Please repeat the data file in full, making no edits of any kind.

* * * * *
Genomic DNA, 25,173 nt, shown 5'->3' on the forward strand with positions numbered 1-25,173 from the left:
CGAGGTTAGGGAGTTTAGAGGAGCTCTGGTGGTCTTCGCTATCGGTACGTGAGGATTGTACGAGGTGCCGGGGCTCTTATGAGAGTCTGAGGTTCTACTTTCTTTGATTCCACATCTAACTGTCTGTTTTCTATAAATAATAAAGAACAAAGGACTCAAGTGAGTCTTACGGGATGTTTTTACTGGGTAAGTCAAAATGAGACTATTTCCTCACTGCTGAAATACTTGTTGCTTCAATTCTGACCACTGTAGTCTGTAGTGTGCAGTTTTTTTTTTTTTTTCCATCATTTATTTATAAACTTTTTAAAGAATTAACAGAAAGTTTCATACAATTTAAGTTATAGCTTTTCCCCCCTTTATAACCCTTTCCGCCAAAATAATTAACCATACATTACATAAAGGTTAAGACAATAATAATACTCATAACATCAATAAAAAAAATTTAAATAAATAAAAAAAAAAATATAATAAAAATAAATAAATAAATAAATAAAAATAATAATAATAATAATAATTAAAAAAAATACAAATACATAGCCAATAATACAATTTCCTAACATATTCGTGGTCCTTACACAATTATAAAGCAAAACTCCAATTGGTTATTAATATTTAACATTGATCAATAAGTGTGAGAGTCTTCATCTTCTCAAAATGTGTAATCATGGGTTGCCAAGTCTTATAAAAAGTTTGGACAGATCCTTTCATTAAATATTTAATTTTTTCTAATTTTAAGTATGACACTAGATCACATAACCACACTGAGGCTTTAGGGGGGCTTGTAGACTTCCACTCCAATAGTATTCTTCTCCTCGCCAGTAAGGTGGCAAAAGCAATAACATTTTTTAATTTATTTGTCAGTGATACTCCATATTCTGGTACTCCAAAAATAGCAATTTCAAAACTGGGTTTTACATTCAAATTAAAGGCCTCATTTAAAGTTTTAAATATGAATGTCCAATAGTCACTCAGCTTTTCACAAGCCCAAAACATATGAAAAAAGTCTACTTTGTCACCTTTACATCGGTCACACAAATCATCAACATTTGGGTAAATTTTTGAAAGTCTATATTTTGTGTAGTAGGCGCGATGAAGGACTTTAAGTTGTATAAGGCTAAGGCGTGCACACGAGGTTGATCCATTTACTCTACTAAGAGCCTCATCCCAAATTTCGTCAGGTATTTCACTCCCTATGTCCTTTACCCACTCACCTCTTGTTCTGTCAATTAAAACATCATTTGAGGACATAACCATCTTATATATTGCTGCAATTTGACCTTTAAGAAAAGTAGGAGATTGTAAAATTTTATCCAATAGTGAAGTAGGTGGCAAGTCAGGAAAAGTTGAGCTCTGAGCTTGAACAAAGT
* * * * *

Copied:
Genomic DNA, 25,173 nt, shown 5'->3' on the forward strand with positions numbered 1-25,173 from the left:
CGAGGTTAGGGAGTTTAGAGGAGCTCTGGTGGTCTTCGCTATCGGTACGTGAGGATTGTACGAGGTGCCGGGGCTCTTATGAGAGTCTGAGGTTCTACTTTCTTTGATTCCACATCTAACTGTCTGTTTTCTATAAATAATAAAGAACAAAGGACTCAAGTGAGTCTTACGGGATGTTTTTACTGGGTAAGTCAAAATGAGACTATTTCCTCACTGCTGAAATACTTGTTGCTTCAATTCTGACCACTGTAGTCTGTAGTGTGCAGTTTTTTTTTTTTTTTCCATCATTTATTTATAAACTTTTTAAAGAATTAACAGAAAGTTTCATACAATTTAAGTTATAGCTTTTCCCCCCTTTATAACCCTTTCCGCCAAAATAATTAACCATACATTACATAAAGGTTAAGACAATAATAATACTCATAACATCAATAAAAAAAATTTAAATAAATAAAAAAAAAAATATAATAAAAATAAATAAATAAATAAATAAAAATAATAATAATAATAATAATTAAAAAAAATACAAATACATAGCCAATAATACAATTTCCTAACATATTCGTGGTCCTTACACAATTATAAAGCAAAACTCCAATTGGTTATTAATATTTAACATTGATCAATAAGTGTGAGAGTCTTCATCTTCTCAAAATGTGTAATCATGGGTTGCCAAGTCTTATAAAAAGTTTGGACAGATCCTTTCATTAAATATTTAATTTTTTCTAATTTTAAGTATGACACTAGATCACATAACCACACTGAGGCTTTAGGGGGGCTTGTAGACTTCCACTCCAATAGTATTCTTCTCCTCGCCAGTAAGGTGGCAAAAGCAATAACATTTTTTAATTTATTTGTCAGTGATACTCCATATTCTGGTACTCCAAAAATAGCAATTTCAAAACTGGGTTTTACATTCAAATTAAAGGCCTCATTTAAAGTTTTAAATATGAATGTCCAATAGTCACTCAGCTTTTCACAAGCCCAAAACATATGAAAAAAGTCTACTTTGTCACCTTTACATCGGTCACACAAATCATCAACATTTGGGTAAATTTTTGAAAGTCTATATTTTGTGTAGTAGGCGCGATGAAGGACTTTAAGTTGTATAAGGCTAAGGCGTGCACACGAGGTTGATCCATTTACTCTACTAAGAGCCTCATCCCAAATTTCGTCAGGTATTTCACTCCCTATGTCCTTTACCCACTCACCTCTTGTTCTGTCAATTAAAACATCATTTGAGGACATAACCATCTTATATATTGCTGCAATTTGACCTTTAAGAAAAGTAGGAGATTGTAAAATTTTATCCAATAGTGAAGTAGGTGGCAAGTCAGGAAAAGTTGAGCTCTGAGCTTGAACAAAGT